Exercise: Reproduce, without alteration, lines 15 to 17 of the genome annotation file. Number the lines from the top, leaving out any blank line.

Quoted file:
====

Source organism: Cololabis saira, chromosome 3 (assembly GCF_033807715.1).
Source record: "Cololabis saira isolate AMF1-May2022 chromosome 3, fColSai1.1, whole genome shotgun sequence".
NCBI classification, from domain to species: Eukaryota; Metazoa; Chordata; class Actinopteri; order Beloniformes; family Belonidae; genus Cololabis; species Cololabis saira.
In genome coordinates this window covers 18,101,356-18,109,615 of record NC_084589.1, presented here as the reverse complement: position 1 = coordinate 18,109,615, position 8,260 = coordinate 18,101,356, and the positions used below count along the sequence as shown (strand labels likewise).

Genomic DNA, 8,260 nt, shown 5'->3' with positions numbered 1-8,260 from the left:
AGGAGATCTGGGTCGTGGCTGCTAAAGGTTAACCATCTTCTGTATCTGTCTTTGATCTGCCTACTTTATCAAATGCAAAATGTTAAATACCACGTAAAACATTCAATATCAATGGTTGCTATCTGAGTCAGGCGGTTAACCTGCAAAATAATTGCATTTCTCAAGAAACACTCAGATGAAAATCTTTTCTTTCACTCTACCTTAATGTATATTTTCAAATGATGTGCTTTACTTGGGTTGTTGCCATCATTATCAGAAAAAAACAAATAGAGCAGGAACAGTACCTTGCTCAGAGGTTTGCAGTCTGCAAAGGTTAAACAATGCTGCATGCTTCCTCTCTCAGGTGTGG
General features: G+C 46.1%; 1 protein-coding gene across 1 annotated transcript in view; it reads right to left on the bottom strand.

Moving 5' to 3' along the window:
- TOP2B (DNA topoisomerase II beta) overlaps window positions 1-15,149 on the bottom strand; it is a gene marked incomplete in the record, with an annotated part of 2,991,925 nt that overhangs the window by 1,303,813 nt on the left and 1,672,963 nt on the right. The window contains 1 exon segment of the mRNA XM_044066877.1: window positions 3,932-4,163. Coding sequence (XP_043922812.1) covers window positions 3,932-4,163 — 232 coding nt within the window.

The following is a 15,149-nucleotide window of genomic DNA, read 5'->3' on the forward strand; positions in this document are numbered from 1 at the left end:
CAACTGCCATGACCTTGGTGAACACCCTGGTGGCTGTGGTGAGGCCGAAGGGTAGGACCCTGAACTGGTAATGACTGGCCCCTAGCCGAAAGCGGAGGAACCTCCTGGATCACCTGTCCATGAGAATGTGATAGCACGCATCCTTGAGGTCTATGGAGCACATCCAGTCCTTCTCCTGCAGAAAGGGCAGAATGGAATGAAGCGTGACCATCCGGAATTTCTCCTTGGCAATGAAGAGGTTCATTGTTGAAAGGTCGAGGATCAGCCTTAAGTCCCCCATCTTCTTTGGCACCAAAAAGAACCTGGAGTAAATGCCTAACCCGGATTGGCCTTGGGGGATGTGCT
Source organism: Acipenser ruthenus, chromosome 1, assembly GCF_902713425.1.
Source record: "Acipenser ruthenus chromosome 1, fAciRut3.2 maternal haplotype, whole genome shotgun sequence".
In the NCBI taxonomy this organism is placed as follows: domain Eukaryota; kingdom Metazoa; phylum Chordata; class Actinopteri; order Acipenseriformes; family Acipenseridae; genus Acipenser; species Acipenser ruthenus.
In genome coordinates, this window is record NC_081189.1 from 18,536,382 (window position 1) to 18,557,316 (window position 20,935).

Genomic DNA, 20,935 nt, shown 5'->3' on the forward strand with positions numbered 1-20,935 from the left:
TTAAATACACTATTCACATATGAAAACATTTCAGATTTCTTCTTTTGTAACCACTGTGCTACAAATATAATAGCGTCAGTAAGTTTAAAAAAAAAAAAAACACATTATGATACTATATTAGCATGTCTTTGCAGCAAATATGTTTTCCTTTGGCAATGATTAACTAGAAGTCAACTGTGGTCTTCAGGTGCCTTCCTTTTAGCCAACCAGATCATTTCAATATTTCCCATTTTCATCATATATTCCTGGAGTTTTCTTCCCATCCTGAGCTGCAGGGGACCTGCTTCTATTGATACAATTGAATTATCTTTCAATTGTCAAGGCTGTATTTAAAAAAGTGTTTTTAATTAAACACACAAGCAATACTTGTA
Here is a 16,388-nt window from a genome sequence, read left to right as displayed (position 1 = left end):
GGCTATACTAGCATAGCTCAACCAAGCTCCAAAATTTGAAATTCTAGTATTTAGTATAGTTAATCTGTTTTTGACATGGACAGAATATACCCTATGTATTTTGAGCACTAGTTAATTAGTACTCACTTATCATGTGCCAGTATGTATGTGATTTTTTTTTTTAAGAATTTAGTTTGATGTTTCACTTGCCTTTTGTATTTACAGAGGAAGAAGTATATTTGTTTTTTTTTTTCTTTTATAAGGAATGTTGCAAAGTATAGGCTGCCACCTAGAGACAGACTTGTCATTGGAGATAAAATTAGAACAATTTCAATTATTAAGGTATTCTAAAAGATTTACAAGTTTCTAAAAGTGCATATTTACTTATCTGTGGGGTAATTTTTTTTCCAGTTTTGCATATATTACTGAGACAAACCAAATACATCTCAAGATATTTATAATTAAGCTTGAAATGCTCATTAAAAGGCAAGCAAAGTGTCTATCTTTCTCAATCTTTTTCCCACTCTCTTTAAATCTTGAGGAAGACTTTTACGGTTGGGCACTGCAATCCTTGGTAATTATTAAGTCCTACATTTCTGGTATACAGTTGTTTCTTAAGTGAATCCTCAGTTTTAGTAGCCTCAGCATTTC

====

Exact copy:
In genome coordinates, this window is record NC_081189.1 from 18,536,382 (window position 1) to 18,557,316 (window position 20,935).

Genomic DNA, 20,935 nt, shown 5'->3' on the forward strand with positions numbered 1-20,935 from the left:
TTAAATACACTATTCACATATGAAAACATTTCAGATTTCTTCTTTTGTAACCACTGTGCTACAAATATAATAGCGTCAGTAAGTTTAAAAAAAAAAAAAACACATTATGATACTATATTAGCATGTCTTTGCAGCAAATATGTTTTCCTTTGGCAATGATTAACTAGAAGTCAACTGTGGTCTTCAGGTGCCTTCCTTTTAGCCAACCAGATCATTTCAATATTTCCCATTTTCATCATATATTCCTGGAGTTTTCTTCCCATCCTGAGCTGCAGGGGACCTGCTTCTATTGATACAATTGAATTATCTTTCAATTGTCAAGGCTGTATTTAAAAAAGTGTTTTTAATTAAACACACAAGCAATACTTGTA